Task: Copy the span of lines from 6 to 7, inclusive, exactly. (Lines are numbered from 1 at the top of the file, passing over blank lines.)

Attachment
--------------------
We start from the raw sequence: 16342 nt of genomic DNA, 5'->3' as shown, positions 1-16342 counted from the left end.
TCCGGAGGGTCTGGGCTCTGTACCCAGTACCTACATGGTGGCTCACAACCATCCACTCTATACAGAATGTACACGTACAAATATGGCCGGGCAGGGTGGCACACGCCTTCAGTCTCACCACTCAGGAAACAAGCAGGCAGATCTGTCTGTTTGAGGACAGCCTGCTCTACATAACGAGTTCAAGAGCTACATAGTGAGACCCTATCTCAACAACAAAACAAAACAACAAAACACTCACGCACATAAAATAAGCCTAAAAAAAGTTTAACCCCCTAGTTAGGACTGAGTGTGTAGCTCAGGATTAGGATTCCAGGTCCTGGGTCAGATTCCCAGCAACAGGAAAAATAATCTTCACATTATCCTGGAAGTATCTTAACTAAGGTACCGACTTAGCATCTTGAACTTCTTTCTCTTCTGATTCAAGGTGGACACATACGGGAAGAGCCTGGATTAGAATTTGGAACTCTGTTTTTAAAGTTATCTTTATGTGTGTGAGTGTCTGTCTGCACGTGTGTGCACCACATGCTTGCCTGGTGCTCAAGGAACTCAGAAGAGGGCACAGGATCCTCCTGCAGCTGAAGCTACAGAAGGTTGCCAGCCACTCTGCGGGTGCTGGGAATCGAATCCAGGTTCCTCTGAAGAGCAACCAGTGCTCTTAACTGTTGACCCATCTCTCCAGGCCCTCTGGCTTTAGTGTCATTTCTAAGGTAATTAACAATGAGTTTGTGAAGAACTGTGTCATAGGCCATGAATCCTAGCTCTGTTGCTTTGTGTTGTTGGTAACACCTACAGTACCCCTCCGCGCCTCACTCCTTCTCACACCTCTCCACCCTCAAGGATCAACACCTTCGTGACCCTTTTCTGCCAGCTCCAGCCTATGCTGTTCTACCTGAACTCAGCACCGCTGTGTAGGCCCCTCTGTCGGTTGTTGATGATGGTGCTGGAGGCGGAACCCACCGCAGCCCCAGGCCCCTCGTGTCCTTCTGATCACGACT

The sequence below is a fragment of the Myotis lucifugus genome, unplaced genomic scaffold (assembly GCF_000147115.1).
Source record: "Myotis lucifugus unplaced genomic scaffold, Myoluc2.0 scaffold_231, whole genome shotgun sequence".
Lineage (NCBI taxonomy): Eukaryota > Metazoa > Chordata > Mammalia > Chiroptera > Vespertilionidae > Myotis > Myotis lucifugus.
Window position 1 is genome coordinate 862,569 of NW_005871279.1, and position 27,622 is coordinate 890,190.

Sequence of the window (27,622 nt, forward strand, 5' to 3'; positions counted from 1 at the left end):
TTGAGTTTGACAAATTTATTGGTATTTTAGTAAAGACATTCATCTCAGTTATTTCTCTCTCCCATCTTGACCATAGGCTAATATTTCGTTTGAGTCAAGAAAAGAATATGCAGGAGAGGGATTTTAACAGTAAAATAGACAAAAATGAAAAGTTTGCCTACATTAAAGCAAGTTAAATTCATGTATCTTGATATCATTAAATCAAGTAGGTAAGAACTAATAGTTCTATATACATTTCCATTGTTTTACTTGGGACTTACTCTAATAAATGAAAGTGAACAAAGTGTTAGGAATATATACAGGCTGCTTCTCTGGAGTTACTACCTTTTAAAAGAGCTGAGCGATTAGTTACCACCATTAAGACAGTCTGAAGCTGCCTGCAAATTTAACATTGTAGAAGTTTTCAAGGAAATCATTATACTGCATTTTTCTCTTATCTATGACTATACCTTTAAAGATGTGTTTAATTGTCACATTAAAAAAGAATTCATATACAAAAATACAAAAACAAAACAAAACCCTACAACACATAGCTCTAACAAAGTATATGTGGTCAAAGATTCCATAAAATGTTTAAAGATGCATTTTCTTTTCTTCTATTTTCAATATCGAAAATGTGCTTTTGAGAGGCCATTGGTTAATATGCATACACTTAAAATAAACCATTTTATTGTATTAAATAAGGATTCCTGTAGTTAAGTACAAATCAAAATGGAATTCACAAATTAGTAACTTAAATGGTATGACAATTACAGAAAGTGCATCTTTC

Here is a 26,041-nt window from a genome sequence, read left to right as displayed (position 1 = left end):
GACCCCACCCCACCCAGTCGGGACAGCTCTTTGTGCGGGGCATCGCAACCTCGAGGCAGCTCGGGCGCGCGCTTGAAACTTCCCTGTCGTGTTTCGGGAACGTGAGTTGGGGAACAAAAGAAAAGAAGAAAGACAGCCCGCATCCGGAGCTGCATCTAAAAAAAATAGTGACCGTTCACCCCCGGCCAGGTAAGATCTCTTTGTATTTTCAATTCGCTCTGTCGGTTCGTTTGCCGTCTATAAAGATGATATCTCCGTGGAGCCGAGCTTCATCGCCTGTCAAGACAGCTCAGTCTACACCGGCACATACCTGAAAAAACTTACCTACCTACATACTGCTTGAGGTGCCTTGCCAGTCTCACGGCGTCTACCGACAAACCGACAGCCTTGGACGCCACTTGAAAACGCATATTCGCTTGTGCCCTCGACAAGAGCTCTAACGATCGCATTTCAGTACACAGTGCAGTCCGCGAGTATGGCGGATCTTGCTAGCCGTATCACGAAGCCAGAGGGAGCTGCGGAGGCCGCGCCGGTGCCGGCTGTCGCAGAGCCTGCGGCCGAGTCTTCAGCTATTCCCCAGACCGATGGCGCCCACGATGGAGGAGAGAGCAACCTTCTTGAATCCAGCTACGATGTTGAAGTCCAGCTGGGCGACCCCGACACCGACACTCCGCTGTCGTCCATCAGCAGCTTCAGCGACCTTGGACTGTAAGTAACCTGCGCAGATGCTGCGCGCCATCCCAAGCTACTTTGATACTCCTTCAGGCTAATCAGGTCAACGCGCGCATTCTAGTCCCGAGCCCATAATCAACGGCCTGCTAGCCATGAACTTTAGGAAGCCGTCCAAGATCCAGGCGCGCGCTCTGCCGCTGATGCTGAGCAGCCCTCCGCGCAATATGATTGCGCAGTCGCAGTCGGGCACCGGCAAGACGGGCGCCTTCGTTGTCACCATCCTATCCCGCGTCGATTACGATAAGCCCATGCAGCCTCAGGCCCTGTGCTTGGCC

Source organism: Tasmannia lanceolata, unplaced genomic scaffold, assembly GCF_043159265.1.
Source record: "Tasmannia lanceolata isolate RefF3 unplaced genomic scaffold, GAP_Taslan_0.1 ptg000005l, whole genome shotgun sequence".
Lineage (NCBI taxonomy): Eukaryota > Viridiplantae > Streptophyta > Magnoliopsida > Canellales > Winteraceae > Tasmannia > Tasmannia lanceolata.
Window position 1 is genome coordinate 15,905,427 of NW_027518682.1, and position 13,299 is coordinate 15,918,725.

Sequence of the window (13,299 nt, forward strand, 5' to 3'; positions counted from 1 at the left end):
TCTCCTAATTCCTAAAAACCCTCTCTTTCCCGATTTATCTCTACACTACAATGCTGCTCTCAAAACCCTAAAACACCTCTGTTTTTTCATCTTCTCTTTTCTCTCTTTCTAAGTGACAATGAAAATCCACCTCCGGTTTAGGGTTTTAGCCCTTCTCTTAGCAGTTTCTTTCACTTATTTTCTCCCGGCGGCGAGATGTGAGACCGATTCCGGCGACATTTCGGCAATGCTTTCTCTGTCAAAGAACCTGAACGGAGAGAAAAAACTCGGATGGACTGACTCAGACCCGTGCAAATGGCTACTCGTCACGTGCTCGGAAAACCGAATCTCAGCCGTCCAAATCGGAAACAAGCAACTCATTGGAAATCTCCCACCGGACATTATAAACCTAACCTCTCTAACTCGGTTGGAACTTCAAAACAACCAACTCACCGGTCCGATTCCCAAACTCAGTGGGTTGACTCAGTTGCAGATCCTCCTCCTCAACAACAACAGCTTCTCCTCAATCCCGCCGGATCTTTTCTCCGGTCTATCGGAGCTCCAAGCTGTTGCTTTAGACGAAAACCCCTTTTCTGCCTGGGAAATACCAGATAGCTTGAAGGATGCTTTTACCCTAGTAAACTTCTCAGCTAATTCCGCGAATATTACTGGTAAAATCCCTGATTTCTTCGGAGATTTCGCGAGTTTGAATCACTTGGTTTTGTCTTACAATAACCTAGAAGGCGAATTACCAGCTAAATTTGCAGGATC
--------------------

Window position 1 is genome coordinate 862,569 of NW_005871279.1, and position 27,622 is coordinate 890,190.

Sequence of the window (27,622 nt, forward strand, 5' to 3'; positions counted from 1 at the left end):